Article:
• A reporter investigating a story, who uses a source requesting anonymity, may use that source’s information only if that information is confirmed by at least two other independent sources who do not personally know the first source, and each other. A senior editor may waive this requirement under extraordinary circumstances.  A reporter’s story may acknowledge coverage by other outlets, but must indicate that independent confirmation, under the above rules, could not be obtained.
  • No reporter may cover a story if the reporter has a personal or professional relationship with any entity that is directly or indirectly involved in the actions or events of the story.
  • No reporter may contribute in any way to any story if that reporter has any degree of bias for or against any person, party, nation, race, creed, ethnicity or other segment of that story at any level, whether the story is political, social or otherwise.
  • No reporter may, under any circumstances, accept any gift from any person or representative of any organization that the reporter is covering or may cover in the future. This includes, but is not limited to, a cup of coffee, sports tickets, trips, meals, drinks, personal “favors”*, “entrée”, favor-generating introductions and the like.
  • Our priorities are, in order:
    • Absence of bias
    • Informational accuracy
    • News speed / timeliness
    • Overall credibility of our organization
  • A reporter and his or her immediate family may not:
    • be a member of any political party or organization, either formally or informally;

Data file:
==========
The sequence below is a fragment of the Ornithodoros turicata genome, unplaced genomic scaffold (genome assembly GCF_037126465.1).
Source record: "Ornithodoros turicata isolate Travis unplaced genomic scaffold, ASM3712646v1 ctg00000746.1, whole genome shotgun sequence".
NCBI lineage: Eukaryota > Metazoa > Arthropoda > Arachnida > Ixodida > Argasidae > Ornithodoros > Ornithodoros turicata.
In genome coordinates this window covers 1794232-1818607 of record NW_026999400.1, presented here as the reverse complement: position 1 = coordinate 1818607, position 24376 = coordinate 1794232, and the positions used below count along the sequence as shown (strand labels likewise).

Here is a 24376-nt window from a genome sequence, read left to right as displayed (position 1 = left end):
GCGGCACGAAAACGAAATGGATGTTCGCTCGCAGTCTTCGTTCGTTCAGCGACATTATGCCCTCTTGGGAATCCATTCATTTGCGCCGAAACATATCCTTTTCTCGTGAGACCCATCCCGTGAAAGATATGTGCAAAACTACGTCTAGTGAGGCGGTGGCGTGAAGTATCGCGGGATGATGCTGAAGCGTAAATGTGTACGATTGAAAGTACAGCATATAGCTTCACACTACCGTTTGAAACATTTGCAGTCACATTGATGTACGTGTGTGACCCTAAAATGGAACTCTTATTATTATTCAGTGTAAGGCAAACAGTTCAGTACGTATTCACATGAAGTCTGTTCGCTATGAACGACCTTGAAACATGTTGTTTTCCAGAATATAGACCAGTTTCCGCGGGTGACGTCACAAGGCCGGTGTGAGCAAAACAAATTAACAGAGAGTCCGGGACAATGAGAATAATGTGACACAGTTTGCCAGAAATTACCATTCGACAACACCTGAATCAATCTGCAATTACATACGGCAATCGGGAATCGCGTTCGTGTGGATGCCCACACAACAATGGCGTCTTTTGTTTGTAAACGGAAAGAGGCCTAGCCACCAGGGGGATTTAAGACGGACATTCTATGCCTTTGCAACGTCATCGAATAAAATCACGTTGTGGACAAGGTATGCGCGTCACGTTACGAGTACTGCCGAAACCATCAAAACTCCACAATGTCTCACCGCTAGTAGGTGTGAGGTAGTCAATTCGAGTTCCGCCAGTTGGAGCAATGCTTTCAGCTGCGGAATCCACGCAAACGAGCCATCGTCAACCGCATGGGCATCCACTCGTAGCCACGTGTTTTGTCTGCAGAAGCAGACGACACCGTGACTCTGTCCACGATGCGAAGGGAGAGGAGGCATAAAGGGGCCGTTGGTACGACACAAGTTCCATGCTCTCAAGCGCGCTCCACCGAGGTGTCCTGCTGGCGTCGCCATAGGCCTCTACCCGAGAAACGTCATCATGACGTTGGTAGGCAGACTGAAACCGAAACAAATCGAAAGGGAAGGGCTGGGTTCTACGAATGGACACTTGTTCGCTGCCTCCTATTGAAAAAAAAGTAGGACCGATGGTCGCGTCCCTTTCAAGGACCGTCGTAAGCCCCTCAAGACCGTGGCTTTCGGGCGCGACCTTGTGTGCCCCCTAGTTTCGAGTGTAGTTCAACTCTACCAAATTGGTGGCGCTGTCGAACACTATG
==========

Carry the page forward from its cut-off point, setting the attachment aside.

• contribute money or time to any political organization, party, candidate or committee at any level, either domestic or foreign;
    • attend any political meeting, rally, march, gathering or other public political event except for the express purpose of effecting assigned news coverage;
    • express, either publicly or outside his or her immediate family, any political opinions whatsoever, except in the course of his or her duties within the company;
    • advocate or oppose, outside of his or her family, a political position, party or candidate;
    • wear any political apparel or regalia;
    • attach any political stickers or signs anywhere or to anything, or
    • take action that would violate the spirit of, but not necessarily a technical limitation of, this provision.
  • A reporter should fulfill his or her civic duty to vote in any election in which he or she is lawfully entitled to vote as an unaffiliated voter.  A reporter should never discuss their vote with anyone outside of their family, anywhere outside of their own home, ever.

Granted, it wouldn’t be easy to find a lot of people today to work under these rules, since most people in the craft think their professional obligation is to influence, rather than inform.  Put another way, today’s hacks don’t know their place and don’t know how to contribute to, and participate in, democracy.  And unless that changes, and pretty darn quick, we’re in deep voodoo.

*Yes that kind of very personal favor.